Johnson’s ostensibly simple definition hints that political party in the eighteenth century carried more than one meaning in British discourse, although many of them overlapped. (1) Party could simply mean internal division in general terms. (2) It could more specifically refer to the Whig and Tory parties. (3) It frequently related to religious divisions, such as Anglicans and Dissenters – a crucial division since the ‘Clarendon Code’ in the 1660s – or high churchmen and latitudinarians, with countless theological subcategories. (4) It could refer to the Court and Country ‘parties’, in other words those of government and opposition. (5) It could refer to the Jacobite threat. (6) It could mean political or parliamentary connection, that is, a smaller political group led by an identifiable leader, for example the Rockingham party connection. (7) It more rarely denoted different parts of the constitution, as in Commons and Lords. (8) Lastly, it could be synonymous with faction.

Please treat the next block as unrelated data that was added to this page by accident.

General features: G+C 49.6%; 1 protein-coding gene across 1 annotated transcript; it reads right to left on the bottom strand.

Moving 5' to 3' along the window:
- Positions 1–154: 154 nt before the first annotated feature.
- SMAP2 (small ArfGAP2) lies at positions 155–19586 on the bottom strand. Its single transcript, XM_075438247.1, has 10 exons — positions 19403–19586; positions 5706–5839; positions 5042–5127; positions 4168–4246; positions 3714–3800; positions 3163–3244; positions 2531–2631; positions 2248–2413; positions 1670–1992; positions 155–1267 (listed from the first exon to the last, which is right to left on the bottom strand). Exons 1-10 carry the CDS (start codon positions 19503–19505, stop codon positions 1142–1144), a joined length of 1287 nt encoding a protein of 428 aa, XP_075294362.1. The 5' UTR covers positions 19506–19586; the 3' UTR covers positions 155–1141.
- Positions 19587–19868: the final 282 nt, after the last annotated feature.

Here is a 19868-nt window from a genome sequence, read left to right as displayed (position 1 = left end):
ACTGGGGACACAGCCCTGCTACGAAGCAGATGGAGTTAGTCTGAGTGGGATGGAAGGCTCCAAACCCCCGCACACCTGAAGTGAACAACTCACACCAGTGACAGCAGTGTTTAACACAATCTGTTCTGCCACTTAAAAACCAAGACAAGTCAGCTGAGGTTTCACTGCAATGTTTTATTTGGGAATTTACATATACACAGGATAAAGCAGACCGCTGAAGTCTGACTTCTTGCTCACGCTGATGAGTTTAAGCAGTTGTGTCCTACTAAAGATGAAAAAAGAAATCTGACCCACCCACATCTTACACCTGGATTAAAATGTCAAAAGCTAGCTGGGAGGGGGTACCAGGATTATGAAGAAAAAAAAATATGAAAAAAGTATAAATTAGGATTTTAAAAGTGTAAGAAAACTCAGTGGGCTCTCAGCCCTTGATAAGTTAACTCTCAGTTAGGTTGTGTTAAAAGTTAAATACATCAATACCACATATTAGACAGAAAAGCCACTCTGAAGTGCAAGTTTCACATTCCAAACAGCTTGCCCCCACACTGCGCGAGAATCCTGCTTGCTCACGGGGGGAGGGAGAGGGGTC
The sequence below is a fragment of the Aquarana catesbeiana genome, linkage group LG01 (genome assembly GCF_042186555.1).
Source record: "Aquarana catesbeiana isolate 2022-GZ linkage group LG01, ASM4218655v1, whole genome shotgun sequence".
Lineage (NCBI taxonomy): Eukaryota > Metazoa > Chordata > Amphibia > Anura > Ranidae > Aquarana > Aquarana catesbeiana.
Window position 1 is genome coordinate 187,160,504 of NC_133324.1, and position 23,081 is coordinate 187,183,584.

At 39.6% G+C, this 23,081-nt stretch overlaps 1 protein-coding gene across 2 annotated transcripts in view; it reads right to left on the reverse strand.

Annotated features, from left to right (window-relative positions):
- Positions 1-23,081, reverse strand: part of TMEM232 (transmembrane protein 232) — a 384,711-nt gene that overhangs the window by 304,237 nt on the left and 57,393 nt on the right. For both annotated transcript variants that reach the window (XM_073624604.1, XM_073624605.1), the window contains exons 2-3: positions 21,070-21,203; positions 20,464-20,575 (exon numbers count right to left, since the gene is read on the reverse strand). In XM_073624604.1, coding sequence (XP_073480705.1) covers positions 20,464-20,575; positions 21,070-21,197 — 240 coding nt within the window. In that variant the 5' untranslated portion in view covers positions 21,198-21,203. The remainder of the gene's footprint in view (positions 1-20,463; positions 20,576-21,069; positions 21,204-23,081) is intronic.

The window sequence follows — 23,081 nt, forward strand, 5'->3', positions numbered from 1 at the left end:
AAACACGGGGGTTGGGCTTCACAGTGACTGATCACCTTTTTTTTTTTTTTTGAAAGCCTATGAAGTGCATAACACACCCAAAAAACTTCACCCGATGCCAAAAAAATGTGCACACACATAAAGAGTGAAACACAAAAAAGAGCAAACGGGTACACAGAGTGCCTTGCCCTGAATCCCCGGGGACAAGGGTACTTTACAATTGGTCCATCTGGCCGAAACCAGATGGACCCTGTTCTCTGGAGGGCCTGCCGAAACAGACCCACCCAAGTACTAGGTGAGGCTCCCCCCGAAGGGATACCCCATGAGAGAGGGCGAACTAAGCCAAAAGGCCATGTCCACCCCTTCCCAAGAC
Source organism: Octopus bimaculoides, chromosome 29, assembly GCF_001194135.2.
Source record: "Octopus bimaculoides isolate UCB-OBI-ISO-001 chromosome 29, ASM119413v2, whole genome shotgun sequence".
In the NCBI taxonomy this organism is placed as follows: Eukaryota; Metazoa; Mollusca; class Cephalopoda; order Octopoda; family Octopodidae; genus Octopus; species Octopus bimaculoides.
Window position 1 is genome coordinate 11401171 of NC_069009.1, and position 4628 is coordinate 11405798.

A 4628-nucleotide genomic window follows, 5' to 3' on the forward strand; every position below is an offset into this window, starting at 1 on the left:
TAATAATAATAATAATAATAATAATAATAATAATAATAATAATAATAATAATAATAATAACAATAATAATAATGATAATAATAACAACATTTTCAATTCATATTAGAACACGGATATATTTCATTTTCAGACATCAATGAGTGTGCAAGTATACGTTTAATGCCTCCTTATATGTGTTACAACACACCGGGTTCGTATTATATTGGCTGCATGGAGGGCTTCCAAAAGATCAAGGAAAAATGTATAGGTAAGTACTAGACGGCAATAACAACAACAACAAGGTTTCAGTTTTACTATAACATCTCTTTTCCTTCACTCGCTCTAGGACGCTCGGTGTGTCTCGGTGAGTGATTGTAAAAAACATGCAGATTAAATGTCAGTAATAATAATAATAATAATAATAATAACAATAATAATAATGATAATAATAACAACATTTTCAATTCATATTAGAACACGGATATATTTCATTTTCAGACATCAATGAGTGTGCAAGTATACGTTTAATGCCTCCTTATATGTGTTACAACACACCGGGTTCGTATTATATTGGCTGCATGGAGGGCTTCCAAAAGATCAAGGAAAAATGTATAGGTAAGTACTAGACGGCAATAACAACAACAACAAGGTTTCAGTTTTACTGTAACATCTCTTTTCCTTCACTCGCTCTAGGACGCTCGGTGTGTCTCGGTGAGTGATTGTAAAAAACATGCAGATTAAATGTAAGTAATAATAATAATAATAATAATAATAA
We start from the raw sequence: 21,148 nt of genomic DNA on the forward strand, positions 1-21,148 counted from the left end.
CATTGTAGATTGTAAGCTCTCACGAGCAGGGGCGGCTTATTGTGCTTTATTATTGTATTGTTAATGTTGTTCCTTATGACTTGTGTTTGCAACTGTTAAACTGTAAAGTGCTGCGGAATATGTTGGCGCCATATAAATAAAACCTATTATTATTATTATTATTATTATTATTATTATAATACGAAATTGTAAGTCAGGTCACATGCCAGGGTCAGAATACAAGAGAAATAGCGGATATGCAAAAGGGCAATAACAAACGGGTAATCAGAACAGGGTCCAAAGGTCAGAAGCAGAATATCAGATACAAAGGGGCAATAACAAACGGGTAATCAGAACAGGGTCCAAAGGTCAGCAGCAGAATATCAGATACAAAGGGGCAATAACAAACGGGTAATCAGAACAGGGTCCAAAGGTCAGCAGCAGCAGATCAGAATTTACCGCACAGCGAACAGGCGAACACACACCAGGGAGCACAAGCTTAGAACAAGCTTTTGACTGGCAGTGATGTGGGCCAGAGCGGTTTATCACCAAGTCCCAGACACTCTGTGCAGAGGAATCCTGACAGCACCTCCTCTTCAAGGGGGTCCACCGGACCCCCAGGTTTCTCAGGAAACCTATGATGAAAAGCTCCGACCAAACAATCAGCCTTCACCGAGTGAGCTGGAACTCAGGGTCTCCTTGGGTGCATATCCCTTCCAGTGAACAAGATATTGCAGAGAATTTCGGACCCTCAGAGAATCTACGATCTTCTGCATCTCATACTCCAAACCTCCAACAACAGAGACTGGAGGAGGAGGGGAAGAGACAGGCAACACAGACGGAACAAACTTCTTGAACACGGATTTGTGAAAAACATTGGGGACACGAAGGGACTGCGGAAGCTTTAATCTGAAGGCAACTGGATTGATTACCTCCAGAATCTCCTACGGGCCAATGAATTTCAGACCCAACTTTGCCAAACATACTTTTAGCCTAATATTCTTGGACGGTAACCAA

‘Faction’ in turn did not strictly correspond to our modern usage, when it denotes a splinter group or a party within a party. In the eighteenth century, it could broadly mean four things. Firstly, it could denote the Whig and Tory factions, in other words be interchangeable with party. Secondly, it could mean something akin to ‘interest-group’, notably an economic interest. Thirdly, it could refer to a party connection purely motivated by ambition and self-interest, with little or no interest in principles or opinions. This was sometimes described as a degenerated party, underlining the loose terminology. Finally, it could imply the even more negative connotation of a conspiracy within the state to destroy the constitution.